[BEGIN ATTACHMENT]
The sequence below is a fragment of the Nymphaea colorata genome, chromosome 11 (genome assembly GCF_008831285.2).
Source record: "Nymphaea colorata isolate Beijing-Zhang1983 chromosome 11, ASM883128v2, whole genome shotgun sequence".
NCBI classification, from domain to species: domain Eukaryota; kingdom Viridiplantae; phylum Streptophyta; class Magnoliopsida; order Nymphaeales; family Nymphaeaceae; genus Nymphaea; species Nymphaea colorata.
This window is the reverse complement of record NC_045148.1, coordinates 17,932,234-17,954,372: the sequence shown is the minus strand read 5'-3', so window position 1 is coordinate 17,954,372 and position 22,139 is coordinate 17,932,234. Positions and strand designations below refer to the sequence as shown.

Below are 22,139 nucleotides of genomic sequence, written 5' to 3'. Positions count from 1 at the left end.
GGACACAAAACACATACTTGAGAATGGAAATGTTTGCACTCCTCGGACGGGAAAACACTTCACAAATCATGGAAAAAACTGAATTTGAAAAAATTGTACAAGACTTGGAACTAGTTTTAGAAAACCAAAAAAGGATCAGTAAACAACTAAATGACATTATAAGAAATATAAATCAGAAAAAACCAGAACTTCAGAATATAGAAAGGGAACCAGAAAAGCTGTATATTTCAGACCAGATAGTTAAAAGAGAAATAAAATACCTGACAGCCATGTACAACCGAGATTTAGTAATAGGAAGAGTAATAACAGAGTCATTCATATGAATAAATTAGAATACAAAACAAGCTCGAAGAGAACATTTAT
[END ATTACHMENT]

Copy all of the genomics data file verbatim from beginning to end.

The sequence below is a fragment of the Nymphaea colorata genome, chromosome 11 (genome assembly GCF_008831285.2).
Source record: "Nymphaea colorata isolate Beijing-Zhang1983 chromosome 11, ASM883128v2, whole genome shotgun sequence".
NCBI classification, from domain to species: domain Eukaryota; kingdom Viridiplantae; phylum Streptophyta; class Magnoliopsida; order Nymphaeales; family Nymphaeaceae; genus Nymphaea; species Nymphaea colorata.
This window is the reverse complement of record NC_045148.1, coordinates 17,932,234-17,954,372: the sequence shown is the minus strand read 5'-3', so window position 1 is coordinate 17,954,372 and position 22,139 is coordinate 17,932,234. Positions and strand designations below refer to the sequence as shown.

Below are 22,139 nucleotides of genomic sequence, written 5' to 3'. Positions count from 1 at the left end.
GGACACAAAACACATACTTGAGAATGGAAATGTTTGCACTCCTCGGACGGGAAAACACTTCACAAATCATGGAAAAAACTGAATTTGAAAAAATTGTACAAGACTTGGAACTAGTTTTAGAAAACCAAAAAAGGATCAGTAAACAACTAAATGACATTATAAGAAATATAAATCAGAAAAAACCAGAACTTCAGAATATAGAAAGGGAACCAGAAAAGCTGTATATTTCAGACCAGATAGTTAAAAGAGAAATAAAATACCTGACAGCCATGTACAACCGAGATTTAGTAATAGGAAGAGTAATAACAGAGTCATTCATATGAATAAATTAGAATACAAAACAAGCTCGAAGAGAACATTTAT